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Space is Big

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Steven Sesselmann

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Space is Big

PostThu Dec 18, 2014 1:40 pm

New Scientist wrote:Space is big, wrote Douglas Adams in The Hitchhiker's Guide to the Galaxy. "Really big. You just won't believe how vastly hugely mindbogglingly big it is." Too right: the edge of the observable universe is some 46 billion light years away. Within that volume there are anything between 100 and 200 billion galaxies, each containing hundreds of billions of stars.

If that weren't mind-blowing enough, according to the big bang theory – our best stab at explaining how it all came to be – everything exploded into being from nowhere, about 13.8 billion years ago. An infinitesimal pinprick of unimaginable heat and density has slowly stretched and cooled into the cosmos we know today.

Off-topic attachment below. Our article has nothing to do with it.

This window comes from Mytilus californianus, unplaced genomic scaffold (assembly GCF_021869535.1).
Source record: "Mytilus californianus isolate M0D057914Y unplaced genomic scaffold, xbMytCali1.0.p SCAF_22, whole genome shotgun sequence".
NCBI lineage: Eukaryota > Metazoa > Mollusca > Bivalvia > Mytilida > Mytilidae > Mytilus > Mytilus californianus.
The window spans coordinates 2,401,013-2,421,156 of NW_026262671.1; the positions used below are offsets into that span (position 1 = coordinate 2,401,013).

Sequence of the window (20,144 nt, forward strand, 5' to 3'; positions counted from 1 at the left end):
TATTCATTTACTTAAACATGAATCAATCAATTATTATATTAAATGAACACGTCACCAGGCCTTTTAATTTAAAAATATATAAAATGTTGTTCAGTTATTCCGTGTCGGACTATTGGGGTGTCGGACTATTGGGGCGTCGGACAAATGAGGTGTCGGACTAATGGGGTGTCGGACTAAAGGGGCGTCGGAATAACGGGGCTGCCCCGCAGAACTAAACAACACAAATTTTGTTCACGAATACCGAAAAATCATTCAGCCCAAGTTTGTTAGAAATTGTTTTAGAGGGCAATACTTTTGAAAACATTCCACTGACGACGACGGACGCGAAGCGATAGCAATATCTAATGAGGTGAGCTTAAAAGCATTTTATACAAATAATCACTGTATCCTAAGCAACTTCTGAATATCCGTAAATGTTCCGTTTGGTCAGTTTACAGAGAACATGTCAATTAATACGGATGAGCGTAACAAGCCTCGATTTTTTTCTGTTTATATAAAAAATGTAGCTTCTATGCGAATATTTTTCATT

This is one of the areas where in my opinion the Big Bang model fails completely. Physics is about finding the underlying rules that govern our world, and not about inventing a world that fits our model. Coming up with a scenario where the entire Universe appears from nothing, then goes through an inflationary phase before suddenly materializing as a Universe, would literally have to be the biggest nonsense story ever told.

GP theory explains the beginning of time in a very different way.

We believe an observers potential falls over time, and as the observers potential falls GP theory tells us that the potential of the electrons Increase, this is to be understood as all electrons in the Universe, not just those electons that form part of the observers body. This is because an observers potential is directly linked to its position on the time line.